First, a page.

Great legacies Children

City of canals

Go for the Gondola : The Grand Canal.

Go for the Gondola : The Grand Canal.   | Photo Credit: Photo: Wikimedia Commons

Picturesque, with boats to navigate the city, Venice is a masterpiece that seems to be straight out of a picture postcard

In 452 AD, the Huns went on a rampage, plundering and devastating Padua and other mainland areas in north east Italy. The inhabitants of Padua and Auileja fled to the tiny islands in the lagoon of Venice. Gradually, over the years, they realised the security and protection that the islands gave them and decided to make it their permanent home.

Venice was built over 118 islands in a lagoon that covered 50,000 km. Its strategic position at the head of the Adriatic made Venetian naval and commercial power almost invulnerable. Under continuous threat, the state of Venice furiously defended itself from its competitors in trade, like the Arabs, the Genoese and the Ottoman Turks. This made them stronger and more powerful, and thus, Venice emerged as as one of the greatest capitals of the medieval world.

In the Middle Ages, soil was dredged to raise the marshy ground above the tides. The canals that resulted from this, paved the way for a nautical culture, which became a central point of it’s economy. It was used to transport goods and people. There are 400 bridges over these maze of canals and it is listed as a UNESCO World Heritage site.

Some of the names by which this is city is called: Floating City, City of Masks, City of Bridges and the City of Canals.

Tourists’ haven

The classic Venetian boats that ply through these canals are known as the gondola, and the boatman is the gondolier. Today, it is mainly used for tourists, weddings, funerals and other ceremonies. It is an eco-friendly mode of transport.

The city continues to be a world wonder because of the interaction of its people with the natural habitat of their lagoon landscape, despite being flooded over periodically. Another factor lies in the fact that Venice has brought out the technical and creative skills of the Middle Ages that stand good even today.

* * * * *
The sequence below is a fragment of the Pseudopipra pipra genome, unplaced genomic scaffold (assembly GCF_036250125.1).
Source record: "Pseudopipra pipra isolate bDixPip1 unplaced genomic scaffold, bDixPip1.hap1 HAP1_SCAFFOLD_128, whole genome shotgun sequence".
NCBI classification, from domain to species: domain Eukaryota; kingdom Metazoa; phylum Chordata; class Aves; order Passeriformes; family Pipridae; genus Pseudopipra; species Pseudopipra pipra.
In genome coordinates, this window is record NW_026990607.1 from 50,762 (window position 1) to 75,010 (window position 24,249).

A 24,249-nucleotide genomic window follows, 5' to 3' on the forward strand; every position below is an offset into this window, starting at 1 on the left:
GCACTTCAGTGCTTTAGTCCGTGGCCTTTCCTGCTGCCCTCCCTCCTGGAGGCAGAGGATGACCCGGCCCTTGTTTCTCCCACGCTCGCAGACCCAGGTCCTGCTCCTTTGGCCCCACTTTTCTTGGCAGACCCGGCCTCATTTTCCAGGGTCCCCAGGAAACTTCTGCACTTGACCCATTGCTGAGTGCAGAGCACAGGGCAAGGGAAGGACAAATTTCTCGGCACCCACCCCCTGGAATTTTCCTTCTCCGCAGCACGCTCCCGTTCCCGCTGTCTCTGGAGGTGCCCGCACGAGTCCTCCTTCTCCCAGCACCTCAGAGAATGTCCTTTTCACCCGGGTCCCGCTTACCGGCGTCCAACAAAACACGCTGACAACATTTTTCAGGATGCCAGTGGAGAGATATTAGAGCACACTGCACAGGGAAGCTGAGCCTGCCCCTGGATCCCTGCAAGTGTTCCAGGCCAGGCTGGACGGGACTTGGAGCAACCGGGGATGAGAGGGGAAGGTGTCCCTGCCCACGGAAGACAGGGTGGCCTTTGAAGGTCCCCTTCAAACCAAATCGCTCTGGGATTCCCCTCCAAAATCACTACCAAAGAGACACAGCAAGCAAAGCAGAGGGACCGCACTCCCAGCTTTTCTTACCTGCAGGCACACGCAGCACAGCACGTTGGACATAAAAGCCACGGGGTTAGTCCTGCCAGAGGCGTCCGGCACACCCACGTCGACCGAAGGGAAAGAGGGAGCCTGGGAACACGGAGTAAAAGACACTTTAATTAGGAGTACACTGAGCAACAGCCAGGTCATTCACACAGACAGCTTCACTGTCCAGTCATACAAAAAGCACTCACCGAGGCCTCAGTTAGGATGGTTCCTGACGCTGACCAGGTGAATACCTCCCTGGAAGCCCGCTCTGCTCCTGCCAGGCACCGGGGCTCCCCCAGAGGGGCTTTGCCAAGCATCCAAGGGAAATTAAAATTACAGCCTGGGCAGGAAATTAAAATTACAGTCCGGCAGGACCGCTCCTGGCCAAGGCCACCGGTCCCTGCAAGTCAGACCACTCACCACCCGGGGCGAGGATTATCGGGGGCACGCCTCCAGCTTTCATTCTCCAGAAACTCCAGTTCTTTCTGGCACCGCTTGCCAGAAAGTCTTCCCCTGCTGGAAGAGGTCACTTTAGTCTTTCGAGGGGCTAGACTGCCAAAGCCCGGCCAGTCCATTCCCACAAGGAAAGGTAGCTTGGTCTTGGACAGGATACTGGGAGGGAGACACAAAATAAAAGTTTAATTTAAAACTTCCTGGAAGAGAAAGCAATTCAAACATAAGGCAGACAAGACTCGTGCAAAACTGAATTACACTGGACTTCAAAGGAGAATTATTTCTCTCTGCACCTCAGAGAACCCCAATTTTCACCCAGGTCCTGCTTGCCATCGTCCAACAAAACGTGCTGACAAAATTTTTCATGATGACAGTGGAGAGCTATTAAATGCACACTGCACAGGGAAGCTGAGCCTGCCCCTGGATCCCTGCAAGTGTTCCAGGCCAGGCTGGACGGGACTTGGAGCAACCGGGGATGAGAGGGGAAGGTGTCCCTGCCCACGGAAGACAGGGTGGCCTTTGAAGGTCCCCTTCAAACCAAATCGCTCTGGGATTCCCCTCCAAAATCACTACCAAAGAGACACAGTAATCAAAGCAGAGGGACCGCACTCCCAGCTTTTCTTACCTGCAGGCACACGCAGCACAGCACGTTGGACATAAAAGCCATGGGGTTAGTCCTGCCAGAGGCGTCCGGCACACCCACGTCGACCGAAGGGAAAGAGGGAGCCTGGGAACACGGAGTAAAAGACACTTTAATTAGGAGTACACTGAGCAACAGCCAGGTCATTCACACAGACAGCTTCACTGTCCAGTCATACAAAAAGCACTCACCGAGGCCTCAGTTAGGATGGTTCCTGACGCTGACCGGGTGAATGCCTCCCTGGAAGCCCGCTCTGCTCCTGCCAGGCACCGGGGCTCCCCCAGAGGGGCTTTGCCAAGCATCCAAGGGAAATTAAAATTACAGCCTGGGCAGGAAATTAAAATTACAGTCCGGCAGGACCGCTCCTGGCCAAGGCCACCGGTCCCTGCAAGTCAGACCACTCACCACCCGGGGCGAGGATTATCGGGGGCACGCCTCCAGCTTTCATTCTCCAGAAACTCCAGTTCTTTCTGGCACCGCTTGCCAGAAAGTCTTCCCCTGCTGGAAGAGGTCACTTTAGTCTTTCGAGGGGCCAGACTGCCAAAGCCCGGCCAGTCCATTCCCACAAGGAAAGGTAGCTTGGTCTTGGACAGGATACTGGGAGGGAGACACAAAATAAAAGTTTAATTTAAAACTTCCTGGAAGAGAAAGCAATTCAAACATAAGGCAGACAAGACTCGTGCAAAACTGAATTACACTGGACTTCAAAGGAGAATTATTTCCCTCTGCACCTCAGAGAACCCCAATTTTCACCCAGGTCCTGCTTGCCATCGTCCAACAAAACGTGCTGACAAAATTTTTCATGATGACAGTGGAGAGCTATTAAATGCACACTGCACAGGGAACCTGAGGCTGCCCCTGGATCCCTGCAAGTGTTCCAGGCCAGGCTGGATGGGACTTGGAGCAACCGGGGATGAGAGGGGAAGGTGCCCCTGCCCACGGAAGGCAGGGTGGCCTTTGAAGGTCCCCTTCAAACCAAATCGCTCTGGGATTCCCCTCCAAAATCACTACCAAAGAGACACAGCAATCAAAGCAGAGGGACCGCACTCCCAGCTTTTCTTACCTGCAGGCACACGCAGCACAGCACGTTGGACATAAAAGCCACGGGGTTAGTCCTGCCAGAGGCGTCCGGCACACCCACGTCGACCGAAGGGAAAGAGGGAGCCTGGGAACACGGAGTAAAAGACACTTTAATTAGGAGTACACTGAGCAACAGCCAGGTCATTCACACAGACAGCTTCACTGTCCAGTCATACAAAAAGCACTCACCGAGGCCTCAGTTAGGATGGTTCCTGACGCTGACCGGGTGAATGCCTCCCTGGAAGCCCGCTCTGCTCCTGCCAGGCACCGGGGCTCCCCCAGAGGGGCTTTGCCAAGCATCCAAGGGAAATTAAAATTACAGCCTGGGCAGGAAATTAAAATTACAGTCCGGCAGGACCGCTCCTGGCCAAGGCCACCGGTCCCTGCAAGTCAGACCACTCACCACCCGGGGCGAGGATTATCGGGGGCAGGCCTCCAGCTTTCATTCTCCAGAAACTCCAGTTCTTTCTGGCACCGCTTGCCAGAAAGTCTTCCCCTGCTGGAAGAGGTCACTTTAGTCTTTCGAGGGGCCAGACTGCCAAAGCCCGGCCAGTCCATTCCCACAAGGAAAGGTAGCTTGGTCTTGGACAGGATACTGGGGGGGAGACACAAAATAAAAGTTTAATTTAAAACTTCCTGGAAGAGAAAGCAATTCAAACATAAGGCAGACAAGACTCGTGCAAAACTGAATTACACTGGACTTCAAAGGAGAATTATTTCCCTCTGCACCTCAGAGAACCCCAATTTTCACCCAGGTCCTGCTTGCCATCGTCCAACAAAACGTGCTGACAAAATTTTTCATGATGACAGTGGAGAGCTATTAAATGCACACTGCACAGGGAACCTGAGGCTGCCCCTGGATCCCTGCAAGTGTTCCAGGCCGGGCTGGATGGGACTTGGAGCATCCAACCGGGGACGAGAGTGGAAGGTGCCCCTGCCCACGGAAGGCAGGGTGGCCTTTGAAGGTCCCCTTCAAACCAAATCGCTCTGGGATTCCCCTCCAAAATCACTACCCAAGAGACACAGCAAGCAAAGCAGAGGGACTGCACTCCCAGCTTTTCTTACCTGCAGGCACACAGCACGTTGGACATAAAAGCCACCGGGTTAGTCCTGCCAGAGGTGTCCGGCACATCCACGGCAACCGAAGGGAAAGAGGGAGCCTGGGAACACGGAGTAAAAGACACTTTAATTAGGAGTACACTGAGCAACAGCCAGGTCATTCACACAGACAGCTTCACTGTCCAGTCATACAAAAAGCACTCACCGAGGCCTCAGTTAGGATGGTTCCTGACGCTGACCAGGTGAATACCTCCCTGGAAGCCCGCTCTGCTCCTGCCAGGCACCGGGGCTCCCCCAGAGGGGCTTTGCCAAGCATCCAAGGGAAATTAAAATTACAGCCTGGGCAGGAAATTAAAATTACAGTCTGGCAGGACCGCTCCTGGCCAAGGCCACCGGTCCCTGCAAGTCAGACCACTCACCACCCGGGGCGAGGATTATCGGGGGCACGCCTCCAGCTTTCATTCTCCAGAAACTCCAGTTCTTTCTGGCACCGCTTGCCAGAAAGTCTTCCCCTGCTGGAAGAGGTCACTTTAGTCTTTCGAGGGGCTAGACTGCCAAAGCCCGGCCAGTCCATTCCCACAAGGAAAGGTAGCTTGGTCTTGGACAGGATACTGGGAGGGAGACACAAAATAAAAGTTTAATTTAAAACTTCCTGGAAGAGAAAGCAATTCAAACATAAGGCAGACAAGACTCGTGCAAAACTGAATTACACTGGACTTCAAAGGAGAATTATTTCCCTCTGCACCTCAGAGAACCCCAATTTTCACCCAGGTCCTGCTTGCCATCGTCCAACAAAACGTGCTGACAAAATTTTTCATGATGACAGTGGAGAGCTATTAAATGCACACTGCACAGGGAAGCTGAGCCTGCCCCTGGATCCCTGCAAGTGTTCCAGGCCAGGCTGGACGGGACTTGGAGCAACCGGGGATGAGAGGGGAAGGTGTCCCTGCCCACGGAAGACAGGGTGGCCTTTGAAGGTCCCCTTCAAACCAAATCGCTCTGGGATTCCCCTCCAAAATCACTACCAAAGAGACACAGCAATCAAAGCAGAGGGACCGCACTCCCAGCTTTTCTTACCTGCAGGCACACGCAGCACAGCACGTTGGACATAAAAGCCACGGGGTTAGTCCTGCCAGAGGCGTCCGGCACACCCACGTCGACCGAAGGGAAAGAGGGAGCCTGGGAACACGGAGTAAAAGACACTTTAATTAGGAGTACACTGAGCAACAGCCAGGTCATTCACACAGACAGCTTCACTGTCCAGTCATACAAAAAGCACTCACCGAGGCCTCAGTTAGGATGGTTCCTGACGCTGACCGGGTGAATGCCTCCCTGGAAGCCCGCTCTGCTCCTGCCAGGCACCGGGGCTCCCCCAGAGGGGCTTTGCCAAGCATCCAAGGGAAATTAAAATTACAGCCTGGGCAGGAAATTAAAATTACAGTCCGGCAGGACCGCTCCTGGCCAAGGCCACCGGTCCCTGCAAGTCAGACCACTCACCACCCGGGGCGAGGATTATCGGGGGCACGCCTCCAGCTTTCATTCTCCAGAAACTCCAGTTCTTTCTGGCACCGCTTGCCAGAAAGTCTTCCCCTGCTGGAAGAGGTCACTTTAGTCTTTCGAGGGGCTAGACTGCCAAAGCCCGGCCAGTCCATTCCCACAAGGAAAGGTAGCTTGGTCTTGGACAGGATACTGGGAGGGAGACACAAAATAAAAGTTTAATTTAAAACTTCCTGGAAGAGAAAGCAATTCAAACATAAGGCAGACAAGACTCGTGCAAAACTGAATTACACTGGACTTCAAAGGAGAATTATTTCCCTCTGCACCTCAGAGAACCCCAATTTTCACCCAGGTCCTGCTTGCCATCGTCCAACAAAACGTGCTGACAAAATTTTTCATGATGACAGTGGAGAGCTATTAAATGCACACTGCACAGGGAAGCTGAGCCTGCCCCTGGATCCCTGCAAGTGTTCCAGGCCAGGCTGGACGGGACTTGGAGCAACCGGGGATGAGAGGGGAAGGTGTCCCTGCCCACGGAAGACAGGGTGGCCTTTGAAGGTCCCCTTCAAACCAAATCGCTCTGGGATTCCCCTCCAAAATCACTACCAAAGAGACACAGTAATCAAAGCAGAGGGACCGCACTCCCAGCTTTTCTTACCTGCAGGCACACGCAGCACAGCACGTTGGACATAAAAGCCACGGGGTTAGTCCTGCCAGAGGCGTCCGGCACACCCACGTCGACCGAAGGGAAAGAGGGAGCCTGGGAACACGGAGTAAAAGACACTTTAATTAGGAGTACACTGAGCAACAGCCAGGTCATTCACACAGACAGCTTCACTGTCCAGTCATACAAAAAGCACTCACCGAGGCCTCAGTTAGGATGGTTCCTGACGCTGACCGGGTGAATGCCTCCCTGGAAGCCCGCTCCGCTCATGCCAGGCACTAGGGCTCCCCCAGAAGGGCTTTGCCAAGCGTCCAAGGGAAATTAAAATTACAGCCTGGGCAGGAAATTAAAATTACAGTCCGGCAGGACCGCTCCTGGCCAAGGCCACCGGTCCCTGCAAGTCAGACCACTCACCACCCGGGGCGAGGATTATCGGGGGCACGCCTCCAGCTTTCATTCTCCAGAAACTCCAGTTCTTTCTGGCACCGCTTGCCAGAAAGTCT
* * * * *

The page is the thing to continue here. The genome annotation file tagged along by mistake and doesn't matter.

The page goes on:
Venice boasts of artistic achievements, especially in its monuments. Their style of architecture influenced many countries in Europe. Situated on the Adriatic Sea, Venice traded extensively with the Byzantine Empire and the Muslim world. By the late 13th century, Venice was the most prosperous city in all of Europe.

Another special factor was that Venice retained its watery boundaries over the years despite natural, man-made and climatic changes. Between autumn and early spring, the city is often threatened by flood tides pushing in from the Adriatic. Six hundred years ago, Venetians protected themselves from land-based attacks by diverting all the major rivers flowing into the lagoon and thus preventing sediment from filling the area around the city. This created an ever-deeper lagoon environment.

Every effort has been made to protect and conserve this fragile ecosystem. Mobile flood gates are used to temporarily isolate the lagoon from the sea in times of flood. It is also a walking city. Automobiles are banned and you can walk to any part of the city — along the canal banks, on the paved streets and across its innumerable bridges.

From time immemorial, Venice has been known for its beautiful and colourful glass work. The island of Murano is home to the community of glass blowers.

Some famous offsprings of this city are Antonio Vivaldi and the explorer, Marco Polo.

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Printable version | Feb 22, 2020 7:41:50 AM |

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